Last minute holiday scams in your email inbox - Fox 28: South Bend, Elkhart IN News, Weather, Sports

Last minute holiday scams in your email inbox


With just one day left before Christmas, everyone is out scrambling for last-minute essentials. But there are some crooks out there pulling some last minute scams. That's why you need to start paying attention to your email inbox.

It all started when Toby Benninghoff got an email that looked like it was from Walmart, saying his daughter's Christmas gift he purchased online had the wrong delivery address.

"I get an email saying that if I didn't pick it up within so many days, they're going to charge 17% and give the refund of the rest of that remaining money back. Which doesn't make any sense," says Benninghoff.

He was confused because just days before, he already received an email from the actual Walmart, saying his order had been processed and was out for delivery with a tracking number. But the Knox resident spotted the scam right away, "The item number didn't match my purchase order number," he says.

The Better Business Bureau says scam emails often contain a link, that when clicked, can put your personal information at risk. Everything from your address, credit card numbers, even your social security number.

Dreama Jensen of the Better Business Bureau says the holidays are prime times for scammers.

"During the holidays like this, people will be opening them more than other times. They're not paying attention. They think they've gotten a greeting from a friend, and they see it and just go ahead and open it and click on it," says Jensen.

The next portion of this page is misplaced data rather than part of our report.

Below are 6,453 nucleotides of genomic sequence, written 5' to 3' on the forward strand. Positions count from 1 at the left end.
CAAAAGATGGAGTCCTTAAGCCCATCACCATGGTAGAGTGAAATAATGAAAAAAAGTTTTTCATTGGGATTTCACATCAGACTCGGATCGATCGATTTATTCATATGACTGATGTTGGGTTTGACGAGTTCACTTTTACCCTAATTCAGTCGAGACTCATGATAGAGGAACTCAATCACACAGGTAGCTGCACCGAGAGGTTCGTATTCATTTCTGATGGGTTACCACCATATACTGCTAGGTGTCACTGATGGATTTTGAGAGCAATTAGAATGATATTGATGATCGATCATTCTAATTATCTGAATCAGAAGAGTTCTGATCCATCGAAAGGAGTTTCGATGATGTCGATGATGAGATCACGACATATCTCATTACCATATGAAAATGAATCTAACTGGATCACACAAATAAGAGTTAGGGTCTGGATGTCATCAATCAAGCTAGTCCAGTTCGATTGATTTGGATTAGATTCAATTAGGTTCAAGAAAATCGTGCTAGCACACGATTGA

Scammers even tap into your fears by using words in the subject like "Standard Delivery Failure".

"Using the word 'failure' like that, that even encourages a person more to go ahead and click on the link," says Jensen.

So to keep your wallets and computers safe, the Better Business Bureau has a few things to look out for when it comes to scam emails:

  • Do not open an email from someone you don't know
  • NEVER click on any links
  • Scammers will go as far as using the big box store graphics to make it look legitimate
  • The sender will be from the store's domain name like or
  • Scammers will most likely not address you by your name - they use sir/madam

So when reading through countless emails, if you don't know the sender, delete it. Better safe than sorry.

The Better Business Bureau is also warning about a pretty prevalent phone scam right now. The caller says they're from Microsoft and they can fix your computer over the phone.  They ask you to go to a web site and enter a code that ultimately lets them hack into your computer. Once that's done, they ask for your credit card payment over the phone, giving them full access to your bank account. 

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